Project summary / objectives

Project summary

A hallmark of cellular ageing is the increase in the oxidatively modified proteins. Oxidative damage in lymphocytes is critical given the importance of the immune system for maintaining good health and for successful ageing.

Some antioxidant micronutrients in the diet, such as zinc, control the development and function of the immune cells, the activity of stress-related proteins [metallothioneins, chaperones, ApoJ, PARP-1, NO, MsrA] and antioxidant enzyme (SOD) and help to maintain genomic integrity and stability, reflecting diet-gene interactions.

During ageing, the intake of zinc decreases due to inadequate diet or/and intestinal malabsorption, contributing to frailty, general disability and increased incidence of age-related degenerative diseases (cancer, infections and atherosclerosis). No focused research has been performed thus far to clarify the intrinsic biochemical mechanisms and the impact of nutrient zinc on the genome during immunosenescence.

The consortium will therefore study the role of zinc in the gene expression and functions of metallothioneins, chaperones, NO, MsrA, ApoJ, telomerase, PARP-1 and DNA-repair as a function of immunosenescence in lymphocytes from old subjects including nonagenarians, as well as in ill old patients affected by age-related diseases and in T-cell clones as in vitro model. Particular attention will be paid to the processing of oxidised proteins by proteasome, which decreases in ageing.

The activity of all proteins herein studied is impaired in ageing and this is directly and indirectly controlled by zinc ion bioavailability (Figure). The zinc deficiency in the elderly will be evaluated through the screening of polymorphic allele frequency of proteins involved in zinc ion metabolism and their relationships to gender. The results will form a rationale for the promotion of healthy ageing through a zinc supplementation.

Project objectives

1) To establish a comprehensive picture of the links between metallothioneins (MTs), chaperones, nitric oxide, telomere length, cell cycle kinetics, ApoJ, PARP-1 activity, signal transduction and DNA repair in lymphocytes from old and nonagenarian subjects, thus providing potential novel biomarkers for immunosenescence and successful ageing, respectively.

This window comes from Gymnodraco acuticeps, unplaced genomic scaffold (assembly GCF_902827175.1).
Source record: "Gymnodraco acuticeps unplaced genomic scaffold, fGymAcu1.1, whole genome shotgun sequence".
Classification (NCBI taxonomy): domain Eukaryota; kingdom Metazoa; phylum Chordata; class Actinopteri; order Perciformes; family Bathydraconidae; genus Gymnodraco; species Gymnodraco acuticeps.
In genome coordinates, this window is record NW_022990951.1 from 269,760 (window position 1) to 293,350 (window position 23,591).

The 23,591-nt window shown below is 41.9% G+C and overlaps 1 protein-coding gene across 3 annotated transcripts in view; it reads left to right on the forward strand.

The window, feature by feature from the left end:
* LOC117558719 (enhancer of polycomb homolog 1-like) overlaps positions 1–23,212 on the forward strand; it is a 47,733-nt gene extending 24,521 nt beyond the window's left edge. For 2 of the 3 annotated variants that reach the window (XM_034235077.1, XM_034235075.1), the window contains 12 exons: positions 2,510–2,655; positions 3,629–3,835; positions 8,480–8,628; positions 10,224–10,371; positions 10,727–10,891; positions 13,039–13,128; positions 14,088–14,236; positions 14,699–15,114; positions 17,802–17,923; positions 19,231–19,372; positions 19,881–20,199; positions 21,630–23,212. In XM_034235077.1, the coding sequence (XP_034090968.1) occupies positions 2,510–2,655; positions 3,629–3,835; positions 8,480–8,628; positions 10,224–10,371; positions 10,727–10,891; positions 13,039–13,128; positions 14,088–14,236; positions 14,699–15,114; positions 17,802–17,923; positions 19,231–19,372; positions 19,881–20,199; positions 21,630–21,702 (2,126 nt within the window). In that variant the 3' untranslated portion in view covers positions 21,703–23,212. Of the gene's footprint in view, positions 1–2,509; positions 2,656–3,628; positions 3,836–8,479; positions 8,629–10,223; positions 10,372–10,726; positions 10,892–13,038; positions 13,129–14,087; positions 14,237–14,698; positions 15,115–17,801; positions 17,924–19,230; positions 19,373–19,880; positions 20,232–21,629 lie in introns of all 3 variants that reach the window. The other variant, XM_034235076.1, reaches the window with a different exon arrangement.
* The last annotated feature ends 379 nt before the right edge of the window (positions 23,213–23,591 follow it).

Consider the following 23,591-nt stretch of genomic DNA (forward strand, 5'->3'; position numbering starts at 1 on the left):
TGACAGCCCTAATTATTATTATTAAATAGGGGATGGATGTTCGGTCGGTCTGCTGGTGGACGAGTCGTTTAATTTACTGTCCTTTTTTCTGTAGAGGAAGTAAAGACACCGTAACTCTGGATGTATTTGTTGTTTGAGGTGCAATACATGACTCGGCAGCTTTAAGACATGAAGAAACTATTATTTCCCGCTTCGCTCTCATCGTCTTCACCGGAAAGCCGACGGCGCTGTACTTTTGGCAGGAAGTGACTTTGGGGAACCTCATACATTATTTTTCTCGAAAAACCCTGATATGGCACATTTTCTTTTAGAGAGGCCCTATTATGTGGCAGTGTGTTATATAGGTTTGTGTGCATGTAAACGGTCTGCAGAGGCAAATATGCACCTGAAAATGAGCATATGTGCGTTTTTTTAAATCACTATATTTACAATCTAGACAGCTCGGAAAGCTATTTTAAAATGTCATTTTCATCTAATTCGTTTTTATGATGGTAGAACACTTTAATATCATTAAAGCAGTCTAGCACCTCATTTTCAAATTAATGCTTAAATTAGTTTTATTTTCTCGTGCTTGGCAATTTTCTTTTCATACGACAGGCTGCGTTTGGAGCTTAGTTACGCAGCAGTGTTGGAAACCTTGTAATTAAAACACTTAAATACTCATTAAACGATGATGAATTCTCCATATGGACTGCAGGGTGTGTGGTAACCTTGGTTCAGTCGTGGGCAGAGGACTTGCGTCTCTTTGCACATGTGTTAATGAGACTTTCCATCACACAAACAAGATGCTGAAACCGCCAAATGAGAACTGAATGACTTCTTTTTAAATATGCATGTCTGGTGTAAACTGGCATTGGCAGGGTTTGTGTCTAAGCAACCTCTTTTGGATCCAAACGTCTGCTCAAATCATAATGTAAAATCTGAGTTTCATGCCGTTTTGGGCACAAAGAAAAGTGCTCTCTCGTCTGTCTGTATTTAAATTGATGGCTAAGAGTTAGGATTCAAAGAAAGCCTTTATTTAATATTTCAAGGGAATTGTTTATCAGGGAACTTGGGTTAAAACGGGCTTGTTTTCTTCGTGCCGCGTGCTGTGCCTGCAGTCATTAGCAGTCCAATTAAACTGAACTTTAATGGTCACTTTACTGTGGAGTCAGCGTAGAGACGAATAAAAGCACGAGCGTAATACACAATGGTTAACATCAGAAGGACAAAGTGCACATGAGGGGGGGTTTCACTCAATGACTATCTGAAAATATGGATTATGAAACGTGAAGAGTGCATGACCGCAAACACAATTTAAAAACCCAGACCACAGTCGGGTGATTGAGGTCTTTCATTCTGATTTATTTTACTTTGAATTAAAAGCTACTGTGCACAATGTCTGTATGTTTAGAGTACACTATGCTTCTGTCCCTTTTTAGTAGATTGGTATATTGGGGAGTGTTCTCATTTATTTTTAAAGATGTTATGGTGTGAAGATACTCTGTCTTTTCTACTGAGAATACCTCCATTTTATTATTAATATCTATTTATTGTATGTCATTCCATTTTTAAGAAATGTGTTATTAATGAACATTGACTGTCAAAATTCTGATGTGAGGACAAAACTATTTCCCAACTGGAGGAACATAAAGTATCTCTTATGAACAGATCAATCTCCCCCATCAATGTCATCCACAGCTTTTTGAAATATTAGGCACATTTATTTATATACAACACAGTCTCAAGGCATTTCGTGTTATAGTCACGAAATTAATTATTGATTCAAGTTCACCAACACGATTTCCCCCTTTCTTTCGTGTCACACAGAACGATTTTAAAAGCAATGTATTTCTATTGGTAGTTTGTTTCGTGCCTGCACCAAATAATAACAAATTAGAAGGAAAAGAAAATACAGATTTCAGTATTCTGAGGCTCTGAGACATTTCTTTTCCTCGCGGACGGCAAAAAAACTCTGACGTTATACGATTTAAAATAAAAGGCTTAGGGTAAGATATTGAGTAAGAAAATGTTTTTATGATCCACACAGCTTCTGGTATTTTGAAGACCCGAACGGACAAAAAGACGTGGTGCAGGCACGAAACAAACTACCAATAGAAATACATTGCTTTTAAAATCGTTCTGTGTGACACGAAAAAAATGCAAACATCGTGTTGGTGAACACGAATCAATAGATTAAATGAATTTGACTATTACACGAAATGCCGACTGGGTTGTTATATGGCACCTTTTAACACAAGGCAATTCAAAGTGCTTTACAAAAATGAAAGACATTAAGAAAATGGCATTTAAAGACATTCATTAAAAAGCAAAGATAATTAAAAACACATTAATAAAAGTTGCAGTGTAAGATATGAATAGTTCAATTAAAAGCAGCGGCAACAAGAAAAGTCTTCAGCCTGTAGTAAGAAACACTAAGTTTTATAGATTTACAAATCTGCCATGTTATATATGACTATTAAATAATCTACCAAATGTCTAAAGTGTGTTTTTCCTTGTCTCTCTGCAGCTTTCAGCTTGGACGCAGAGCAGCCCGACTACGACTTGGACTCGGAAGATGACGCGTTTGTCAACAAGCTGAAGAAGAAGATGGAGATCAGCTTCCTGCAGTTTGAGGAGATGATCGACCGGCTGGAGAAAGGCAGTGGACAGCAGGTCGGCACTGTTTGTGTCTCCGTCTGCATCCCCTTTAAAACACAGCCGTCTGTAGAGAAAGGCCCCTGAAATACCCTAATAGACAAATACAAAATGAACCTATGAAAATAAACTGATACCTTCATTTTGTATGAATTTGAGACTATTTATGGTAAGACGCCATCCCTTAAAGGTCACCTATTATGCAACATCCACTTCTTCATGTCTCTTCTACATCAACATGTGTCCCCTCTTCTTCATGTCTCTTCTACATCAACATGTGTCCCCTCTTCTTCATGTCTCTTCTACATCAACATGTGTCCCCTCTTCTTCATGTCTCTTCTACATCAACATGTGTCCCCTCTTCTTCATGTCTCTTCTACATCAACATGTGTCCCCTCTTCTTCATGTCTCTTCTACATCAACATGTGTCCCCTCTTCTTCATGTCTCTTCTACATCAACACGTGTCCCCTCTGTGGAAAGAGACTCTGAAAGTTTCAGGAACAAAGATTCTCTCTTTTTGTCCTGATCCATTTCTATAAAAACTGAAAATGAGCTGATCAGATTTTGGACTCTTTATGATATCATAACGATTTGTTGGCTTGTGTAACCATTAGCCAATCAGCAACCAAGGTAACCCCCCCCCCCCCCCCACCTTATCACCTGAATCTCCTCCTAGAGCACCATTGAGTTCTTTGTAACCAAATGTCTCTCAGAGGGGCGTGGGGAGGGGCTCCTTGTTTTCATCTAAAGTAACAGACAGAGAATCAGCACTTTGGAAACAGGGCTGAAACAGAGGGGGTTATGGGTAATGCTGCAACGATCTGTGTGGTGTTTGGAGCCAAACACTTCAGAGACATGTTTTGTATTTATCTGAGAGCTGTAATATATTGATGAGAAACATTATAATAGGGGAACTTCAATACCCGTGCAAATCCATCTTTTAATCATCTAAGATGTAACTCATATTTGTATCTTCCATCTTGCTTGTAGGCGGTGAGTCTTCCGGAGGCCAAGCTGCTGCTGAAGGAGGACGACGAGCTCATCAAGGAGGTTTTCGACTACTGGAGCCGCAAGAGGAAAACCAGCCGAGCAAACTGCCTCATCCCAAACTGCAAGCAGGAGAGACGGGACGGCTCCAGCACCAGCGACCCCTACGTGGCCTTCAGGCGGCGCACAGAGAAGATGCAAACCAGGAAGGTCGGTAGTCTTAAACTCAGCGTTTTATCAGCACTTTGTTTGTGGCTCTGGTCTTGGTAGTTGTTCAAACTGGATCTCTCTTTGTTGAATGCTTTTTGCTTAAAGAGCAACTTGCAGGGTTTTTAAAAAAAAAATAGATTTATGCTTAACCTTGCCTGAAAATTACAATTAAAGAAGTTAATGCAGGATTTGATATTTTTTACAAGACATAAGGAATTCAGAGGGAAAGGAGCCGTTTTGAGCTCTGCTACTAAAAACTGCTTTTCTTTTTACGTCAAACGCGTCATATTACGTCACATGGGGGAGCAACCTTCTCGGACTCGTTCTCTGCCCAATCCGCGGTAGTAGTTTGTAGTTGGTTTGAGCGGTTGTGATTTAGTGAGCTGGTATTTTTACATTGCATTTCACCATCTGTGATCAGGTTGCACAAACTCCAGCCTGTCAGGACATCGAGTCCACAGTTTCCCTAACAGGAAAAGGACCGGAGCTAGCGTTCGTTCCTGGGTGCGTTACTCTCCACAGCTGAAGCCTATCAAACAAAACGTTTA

A total of about 800 old subjects (age range 65-85 yrs.) belonging to five European geographic areas (Germany, Poland, Greece, Italy, France) will be screened for the genotype of zinc dependent genes, representing the worst possible situation where zinc turnover is lost or badly distributed. In this population, possible reconstitution with zinc supplementation will be carried out.

2) To establish the mechanistic basis of the interrelationships among MTs, chaperones, nitric oxide, telomere length, cell cycle kinetics, ApoJ, PARP-1 activity, signal transduction and DNA repair (see Fig.1). At the same time, the role played by the proteasome system in eliminating harmful related stress proteins whose accumulation within the cytosol is dangerous, will be carefully examined as well as the function of peptide methionine sulfoxide reductases. As a result, those critical steps might be identified where major defects occur.

This would form a rational basis for intervention aimed at retarding the ageing process of the immune system and the development of some age-related diseases (e.g. cancer, infections and atherosclerosis) through the zinc supplementation in genetic zinc deficiency individuals.

The comparison with nonagenarians (about 120) and with ill old patients (about 120) will permit to identify the precise role played by the zinc metabolism in immunosenescence and in healthy ageing, including cognitive performances, between Northern and Southern European countries because the life expectation is longer in these latter due to major zinc content in the Mediterranean diet.